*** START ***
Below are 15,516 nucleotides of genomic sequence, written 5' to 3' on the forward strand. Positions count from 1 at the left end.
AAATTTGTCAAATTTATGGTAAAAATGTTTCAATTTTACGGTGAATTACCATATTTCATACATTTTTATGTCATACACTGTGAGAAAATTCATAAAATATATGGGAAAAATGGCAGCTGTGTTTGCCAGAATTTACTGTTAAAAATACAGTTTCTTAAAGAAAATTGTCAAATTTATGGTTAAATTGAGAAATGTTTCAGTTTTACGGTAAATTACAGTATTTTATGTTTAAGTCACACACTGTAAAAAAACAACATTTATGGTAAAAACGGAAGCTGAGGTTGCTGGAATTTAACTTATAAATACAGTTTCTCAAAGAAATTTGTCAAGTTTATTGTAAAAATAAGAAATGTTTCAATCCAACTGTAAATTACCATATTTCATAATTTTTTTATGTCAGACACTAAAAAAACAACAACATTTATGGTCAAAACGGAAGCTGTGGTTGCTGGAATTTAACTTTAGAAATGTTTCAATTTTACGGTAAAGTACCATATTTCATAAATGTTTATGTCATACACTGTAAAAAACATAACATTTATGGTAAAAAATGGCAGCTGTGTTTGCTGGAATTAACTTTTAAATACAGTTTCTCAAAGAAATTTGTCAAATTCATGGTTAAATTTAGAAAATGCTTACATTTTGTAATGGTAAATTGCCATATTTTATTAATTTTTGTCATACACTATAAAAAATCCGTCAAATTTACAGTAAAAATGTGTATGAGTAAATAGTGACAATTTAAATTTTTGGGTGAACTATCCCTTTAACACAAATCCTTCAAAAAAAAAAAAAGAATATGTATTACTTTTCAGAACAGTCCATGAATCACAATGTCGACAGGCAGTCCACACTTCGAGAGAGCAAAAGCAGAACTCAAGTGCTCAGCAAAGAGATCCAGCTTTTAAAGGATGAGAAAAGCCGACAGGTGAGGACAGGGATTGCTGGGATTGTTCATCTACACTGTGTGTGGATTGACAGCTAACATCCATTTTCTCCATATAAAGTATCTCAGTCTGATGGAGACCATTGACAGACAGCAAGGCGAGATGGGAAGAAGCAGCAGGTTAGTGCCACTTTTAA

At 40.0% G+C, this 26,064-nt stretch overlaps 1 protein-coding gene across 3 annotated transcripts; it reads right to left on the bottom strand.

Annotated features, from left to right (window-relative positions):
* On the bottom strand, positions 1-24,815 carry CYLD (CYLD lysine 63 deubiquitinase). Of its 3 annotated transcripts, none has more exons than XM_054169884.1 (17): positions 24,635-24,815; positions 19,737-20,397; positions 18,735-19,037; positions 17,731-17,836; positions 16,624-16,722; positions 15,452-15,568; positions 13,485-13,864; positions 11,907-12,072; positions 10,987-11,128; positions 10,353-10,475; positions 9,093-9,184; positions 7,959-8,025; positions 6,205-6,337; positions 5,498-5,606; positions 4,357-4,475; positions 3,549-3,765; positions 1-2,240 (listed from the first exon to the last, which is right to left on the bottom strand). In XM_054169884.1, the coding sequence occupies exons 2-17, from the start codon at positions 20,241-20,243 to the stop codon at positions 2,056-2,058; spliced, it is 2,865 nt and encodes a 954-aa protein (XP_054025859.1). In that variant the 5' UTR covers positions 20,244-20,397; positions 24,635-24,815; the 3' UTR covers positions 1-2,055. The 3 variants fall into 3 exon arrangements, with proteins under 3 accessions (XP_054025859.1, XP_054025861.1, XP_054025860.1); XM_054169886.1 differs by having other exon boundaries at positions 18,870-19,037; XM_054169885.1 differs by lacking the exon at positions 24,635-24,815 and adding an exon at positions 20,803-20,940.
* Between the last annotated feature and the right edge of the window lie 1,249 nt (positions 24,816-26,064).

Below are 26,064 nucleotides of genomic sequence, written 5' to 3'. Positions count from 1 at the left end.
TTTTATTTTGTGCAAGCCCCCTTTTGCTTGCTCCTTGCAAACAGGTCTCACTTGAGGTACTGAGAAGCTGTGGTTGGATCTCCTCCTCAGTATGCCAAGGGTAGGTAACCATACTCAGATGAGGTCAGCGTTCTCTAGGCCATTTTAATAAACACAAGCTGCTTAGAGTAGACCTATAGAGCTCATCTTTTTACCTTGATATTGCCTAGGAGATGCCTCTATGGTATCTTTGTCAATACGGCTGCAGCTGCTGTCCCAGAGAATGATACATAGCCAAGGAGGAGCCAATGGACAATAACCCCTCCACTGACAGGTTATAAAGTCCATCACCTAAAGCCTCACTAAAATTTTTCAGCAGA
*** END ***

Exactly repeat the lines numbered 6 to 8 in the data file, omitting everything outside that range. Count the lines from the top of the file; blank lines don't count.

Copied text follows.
* Between the last annotated feature and the right edge of the window lie 1,249 nt (positions 24,816-26,064).

Below are 26,064 nucleotides of genomic sequence, written 5' to 3'. Positions count from 1 at the left end.
TTTTATTTTGTGCAAGCCCCCTTTTGCTTGCTCCTTGCAAACAGGTCTCACTTGAGGTACTGAGAAGCTGTGGTTGGATCTCCTCCTCAGTATGCCAAGGGTAGGTAACCATACTCAGATGAGGTCAGCGTTCTCTAGGCCATTTTAATAAACACAAGCTGCTTAGAGTAGACCTATAGAGCTCATCTTTTTACCTTGATATTGCCTAGGAGATGCCTCTATGGTATCTTTGTCAATACGGCTGCAGCTGCTGTCCCAGAGAATGATACATAGCCAAGGAGGAGCCAATGGACAATAACCCCTCCACTGACAGGTTATAAAGTCCATCACCTAAAGCCTCACTAAAATTTTTCAGCAGA